One-on-one conversations galvanize part-timer participation

HOW CAN WE convince more part-time faculty that union membership and participation are the single best way to improve working conditions, pay rate, and job security within California’s community colleges? One-on-one conversations, say part-time faculty Natasha Bauman and Sharon Kerr, whose local unions are both recipients of a new grant from CFT. The Member Organizing Committee, or MOC, grant helps locals conduct member outreach and sign up new members.

“In our local, we’ve tried everything to reach out to non-members,” says Bauman, a member of Adjunct Faculty United in the North Orange Community College District. “We’ve used mailers, flyers, presentations before and during the semester, and various social events. But nothing has engaged our part-time colleagues like individual, personal conversations about the benefits of union membership.”

According to Kerr, a member of the Fresno-area State Center Federation of Teachers, talking with people personally resulted in an overwhelmingly positive response. Most faculty she spoke with did not fully understand either the benefits of union membership or the fact that they would not see any out-of-pocket expense in becoming a member. According to both Bauman and Kerr, quite a few instructors thought they were members but weren’t.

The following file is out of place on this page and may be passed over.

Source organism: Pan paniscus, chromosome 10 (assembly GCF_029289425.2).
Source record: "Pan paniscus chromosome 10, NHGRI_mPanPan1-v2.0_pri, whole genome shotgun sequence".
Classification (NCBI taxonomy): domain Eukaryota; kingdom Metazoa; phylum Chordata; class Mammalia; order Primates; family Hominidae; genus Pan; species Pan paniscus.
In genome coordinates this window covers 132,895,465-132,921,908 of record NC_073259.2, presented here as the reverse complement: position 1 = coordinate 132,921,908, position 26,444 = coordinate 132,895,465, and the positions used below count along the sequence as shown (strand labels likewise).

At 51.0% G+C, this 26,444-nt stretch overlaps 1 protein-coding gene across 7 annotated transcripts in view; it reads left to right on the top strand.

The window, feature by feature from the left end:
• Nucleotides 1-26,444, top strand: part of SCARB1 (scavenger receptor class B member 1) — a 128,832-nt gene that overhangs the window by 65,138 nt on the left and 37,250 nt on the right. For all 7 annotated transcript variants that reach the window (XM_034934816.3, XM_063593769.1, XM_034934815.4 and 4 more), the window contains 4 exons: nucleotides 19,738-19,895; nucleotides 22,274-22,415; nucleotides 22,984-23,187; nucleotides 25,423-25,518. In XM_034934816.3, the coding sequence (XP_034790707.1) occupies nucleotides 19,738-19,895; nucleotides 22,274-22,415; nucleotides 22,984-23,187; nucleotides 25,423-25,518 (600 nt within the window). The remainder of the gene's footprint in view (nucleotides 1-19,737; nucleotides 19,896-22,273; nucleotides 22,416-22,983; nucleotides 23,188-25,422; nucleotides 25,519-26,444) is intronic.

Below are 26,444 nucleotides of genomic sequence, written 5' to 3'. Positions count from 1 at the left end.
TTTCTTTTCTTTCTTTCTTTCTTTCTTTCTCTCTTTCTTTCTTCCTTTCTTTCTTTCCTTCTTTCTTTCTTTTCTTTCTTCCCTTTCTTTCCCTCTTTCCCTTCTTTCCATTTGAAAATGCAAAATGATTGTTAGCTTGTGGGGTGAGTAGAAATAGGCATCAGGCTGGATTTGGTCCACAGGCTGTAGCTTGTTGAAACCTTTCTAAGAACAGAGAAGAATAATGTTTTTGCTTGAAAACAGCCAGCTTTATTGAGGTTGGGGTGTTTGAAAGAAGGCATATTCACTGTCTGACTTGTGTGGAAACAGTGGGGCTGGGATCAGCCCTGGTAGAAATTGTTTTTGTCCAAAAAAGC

Both faculty organizers have learned that a significant amount of work is required to simply be able to speak directly with fellow part-timers. Finding people proved challenging because district-provided lists of current instructors and teaching locations were not always accurate.

Further, because not all part-time instructors are afforded space in which to hold office hours or are not compensated for office hours, immediately before and after class was usually the only window of opportunity to reach colleagues. And because classroom location changes are not always captured on college schedules, additional data gathering was necessary to figure out exactly where their colleagues spend limited time on the campuses where they teach.

In spite of all the challenges in making personal contact with potential union members, Bauman and Kerr feel encouraged by their successes and inspired to do more organizing work. Kerr explained, “So many people feel practically self-employed. They feel disconnected from the larger community in which they teach.” Such people expressed genuine appreciation that she had spent the time and energy to find and to speak with them individually. Those who feel they are treated by their employers as easily replaced, “expendable” workers, according to Kerr, were especially cheered by her efforts.

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